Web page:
Contents

Definition

e=0
e=0.5
Orbits in a two-body system for two values of the eccentricity, e. (NB: + is barycentre)

In a two-body problem with inverse-square-law force, every orbit is a Kepler orbit. The eccentricity of this Kepler orbit is a non-negative number that defines its shape.

The eccentricity may take the following values:

The eccentricity e is given by

where E is the total orbital energy, L is the angular momentum, mred is the reduced mass, and α the coefficient of the inverse-square law central force such as gravity or electrostatics in classical physics:

(α is negative for an attractive force, positive for a repulsive one; see also Kepler problem)

or in the case of a gravitational force:

where ε is the specific orbital energy (total energy divided by the reduced mass), μ the standard gravitational parameter based on the total mass, and h the specific relative angular momentum (angular momentum divided by the reduced mass).

For values of e from 0 to 1 the orbit's shape is an increasingly elongated (or flatter) ellipse; for values of e from 1 to infinity the orbit is a hyperbola branch making a total turn of 2 arccsc e, decreasing from 180 to 0 degrees. The limit case between an ellipse and a hyperbola, when e equals 1, is parabola.

Radial trajectories are classified as elliptic, parabolic, or hyperbolic based on the energy of the orbit, not the eccentricity. Radial orbits have zero angular momentum and hence eccentricity equal to one. Keeping the energy constant and reducing the angular momentum, elliptic, parabolic, and hyperbolic orbits each tend to the corresponding type of radial trajectory while e tends to 1 (or in the parabolic case, remains 1).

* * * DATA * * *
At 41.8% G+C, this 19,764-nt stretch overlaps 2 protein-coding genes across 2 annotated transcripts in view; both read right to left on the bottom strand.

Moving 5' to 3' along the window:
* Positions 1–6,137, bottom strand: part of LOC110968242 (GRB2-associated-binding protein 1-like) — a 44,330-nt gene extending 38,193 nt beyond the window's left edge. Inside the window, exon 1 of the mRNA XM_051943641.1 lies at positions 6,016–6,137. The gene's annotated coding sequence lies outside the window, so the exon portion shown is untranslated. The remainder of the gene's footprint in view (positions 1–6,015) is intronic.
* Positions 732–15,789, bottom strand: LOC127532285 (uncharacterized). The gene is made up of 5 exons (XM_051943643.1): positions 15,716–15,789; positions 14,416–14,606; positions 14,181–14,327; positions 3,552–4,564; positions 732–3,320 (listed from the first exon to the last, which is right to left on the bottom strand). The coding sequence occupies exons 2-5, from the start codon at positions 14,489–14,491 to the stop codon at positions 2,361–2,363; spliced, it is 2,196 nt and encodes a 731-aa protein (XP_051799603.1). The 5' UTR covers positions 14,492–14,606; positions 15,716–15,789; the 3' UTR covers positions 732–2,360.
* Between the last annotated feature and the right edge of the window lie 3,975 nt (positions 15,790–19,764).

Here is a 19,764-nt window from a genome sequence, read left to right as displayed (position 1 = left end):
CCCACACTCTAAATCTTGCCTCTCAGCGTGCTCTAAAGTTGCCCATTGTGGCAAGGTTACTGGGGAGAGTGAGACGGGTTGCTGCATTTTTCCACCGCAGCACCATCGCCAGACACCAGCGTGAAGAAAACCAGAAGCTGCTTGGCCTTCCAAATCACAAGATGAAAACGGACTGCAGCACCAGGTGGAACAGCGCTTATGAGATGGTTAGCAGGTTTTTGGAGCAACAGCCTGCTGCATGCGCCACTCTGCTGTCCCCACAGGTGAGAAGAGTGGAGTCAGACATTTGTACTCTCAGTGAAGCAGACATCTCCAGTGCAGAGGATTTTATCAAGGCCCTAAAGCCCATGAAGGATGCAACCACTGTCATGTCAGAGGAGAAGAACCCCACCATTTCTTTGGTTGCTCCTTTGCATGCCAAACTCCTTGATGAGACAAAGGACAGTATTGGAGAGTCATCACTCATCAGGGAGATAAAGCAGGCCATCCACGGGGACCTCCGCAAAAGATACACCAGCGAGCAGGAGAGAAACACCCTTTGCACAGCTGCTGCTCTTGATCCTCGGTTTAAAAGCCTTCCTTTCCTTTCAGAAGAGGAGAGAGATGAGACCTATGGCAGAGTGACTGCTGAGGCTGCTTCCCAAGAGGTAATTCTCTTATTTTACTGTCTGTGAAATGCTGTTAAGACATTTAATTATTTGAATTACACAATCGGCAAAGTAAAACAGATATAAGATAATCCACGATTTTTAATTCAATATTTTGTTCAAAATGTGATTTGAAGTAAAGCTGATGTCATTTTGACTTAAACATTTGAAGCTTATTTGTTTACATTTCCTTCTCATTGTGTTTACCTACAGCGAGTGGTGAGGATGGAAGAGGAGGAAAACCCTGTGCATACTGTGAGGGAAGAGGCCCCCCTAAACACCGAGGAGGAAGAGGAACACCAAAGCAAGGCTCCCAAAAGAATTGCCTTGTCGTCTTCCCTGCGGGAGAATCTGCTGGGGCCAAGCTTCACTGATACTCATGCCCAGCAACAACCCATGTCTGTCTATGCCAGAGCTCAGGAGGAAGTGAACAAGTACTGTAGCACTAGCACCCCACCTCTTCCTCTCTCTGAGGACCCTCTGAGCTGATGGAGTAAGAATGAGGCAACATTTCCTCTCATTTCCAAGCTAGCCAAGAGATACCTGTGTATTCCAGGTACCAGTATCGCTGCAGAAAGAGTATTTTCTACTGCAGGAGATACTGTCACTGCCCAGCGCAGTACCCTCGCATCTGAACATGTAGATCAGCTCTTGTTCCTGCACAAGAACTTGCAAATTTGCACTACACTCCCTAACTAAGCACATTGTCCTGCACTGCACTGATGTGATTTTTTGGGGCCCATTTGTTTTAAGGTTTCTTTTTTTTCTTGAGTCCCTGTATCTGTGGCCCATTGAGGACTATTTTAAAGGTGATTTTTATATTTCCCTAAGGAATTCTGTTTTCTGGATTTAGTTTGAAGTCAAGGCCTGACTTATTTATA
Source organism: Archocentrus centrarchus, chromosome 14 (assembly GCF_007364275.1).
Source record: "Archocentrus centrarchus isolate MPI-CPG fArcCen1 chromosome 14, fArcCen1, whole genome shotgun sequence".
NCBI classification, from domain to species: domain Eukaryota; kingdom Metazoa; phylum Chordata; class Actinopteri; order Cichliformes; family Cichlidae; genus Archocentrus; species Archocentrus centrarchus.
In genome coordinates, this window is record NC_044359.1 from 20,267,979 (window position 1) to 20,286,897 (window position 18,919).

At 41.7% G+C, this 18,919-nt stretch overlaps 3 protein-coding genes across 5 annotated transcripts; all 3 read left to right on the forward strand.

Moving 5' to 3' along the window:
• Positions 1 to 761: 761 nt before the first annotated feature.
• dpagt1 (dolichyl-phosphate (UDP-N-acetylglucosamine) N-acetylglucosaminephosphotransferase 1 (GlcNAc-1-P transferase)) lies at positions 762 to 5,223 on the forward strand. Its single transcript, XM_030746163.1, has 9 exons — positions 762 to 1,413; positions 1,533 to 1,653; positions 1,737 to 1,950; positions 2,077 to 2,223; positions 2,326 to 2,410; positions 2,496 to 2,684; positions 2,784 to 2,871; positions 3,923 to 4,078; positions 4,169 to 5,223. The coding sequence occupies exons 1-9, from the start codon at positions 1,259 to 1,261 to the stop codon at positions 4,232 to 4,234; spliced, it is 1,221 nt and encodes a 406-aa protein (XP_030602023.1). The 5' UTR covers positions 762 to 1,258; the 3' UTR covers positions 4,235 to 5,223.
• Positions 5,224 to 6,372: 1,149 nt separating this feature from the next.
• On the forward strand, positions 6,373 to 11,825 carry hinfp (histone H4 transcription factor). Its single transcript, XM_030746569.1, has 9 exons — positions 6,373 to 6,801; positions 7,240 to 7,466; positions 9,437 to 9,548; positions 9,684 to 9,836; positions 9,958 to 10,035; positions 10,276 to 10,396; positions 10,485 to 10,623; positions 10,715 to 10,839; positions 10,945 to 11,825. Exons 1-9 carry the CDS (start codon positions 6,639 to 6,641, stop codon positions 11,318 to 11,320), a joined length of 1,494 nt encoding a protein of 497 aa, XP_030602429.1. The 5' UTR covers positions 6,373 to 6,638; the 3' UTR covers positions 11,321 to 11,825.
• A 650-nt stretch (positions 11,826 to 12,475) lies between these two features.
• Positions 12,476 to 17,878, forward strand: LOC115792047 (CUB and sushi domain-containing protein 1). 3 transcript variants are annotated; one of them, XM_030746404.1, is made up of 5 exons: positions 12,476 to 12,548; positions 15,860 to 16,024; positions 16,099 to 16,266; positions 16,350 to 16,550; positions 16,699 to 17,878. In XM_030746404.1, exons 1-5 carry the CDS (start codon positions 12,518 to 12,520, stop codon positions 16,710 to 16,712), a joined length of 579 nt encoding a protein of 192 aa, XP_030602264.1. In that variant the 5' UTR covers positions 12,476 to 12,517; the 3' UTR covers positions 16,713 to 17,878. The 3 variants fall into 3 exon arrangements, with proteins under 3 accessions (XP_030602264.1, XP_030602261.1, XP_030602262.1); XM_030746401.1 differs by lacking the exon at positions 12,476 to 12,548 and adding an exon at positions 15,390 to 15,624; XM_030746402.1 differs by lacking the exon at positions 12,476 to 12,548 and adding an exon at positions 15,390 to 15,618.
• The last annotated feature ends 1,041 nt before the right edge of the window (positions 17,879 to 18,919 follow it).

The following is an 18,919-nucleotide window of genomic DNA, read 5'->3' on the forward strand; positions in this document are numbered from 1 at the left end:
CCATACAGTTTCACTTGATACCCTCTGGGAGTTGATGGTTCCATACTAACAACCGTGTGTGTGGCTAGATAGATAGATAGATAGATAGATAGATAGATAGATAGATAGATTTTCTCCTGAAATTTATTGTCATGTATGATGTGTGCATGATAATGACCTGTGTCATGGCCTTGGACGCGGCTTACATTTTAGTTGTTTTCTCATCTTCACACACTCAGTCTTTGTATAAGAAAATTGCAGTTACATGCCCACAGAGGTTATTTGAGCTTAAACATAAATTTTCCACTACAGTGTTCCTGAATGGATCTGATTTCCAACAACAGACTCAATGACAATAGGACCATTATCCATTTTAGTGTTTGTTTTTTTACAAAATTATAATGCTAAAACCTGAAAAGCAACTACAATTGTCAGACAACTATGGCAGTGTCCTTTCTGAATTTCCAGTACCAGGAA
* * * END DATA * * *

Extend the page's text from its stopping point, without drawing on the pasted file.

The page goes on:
For a repulsive force only the hyperbolic trajectory, including the radial version, is applicable.

For elliptical orbits, a simple proof shows that arcsin() yields the projection angle of a perfect circle to an ellipse of eccentricity e. For example, to view the eccentricity of the planet Mercury (e = 0.2056), one must simply calculate the inverse sine to find the projection angle of 11.86 degrees. Next, tilt any circular object (such as a coffee mug viewed from the top) by that angle and the apparent ellipse projected to your eye will be of that same eccentricity.

Etymology

The word "eccentricity" comes from Medieval Latin eccentricus, derived from Greek ἔκκεντρος ekkentros "out of the center", from ἐκ- ek-, "out of" + κέντρον kentron "center". "Eccentric" first appeared in English in 1551, with the definition "a circle in which the earth, sun. etc. deviates from its center".[citation needed] By five years later, in 1556, an adjectival form of the word had developed.

Calculation

The eccentricity of an orbit can be calculated from the orbital state vectors as the magnitude of the eccentricity vector:

where:

For elliptical orbits it can also be calculated from the periapsis and apoapsis since rp = a(1 − e) and ra = a(1 + e), where a is the semimajor axis.

where:

The eccentricity of an elliptical orbit can also be used to obtain the ratio of the periapsis to the apoapsis:

For Earth, orbital eccentricity ≈ 0.0167, apoapsis= aphelion and periapsis= perihelion relative to sun.

For Earth's annual orbit path, ra/rp ratio = longest_radius / shortest_radius ≈ 1.034 relative to center point of path.

Examples

Gravity Simulator plot of the changing orbital eccentricity of Mercury, Venus, Earth, and Mars over the next 50000 years. The arrows indicate the different scales used. The 0 point on this plot is the year 2007.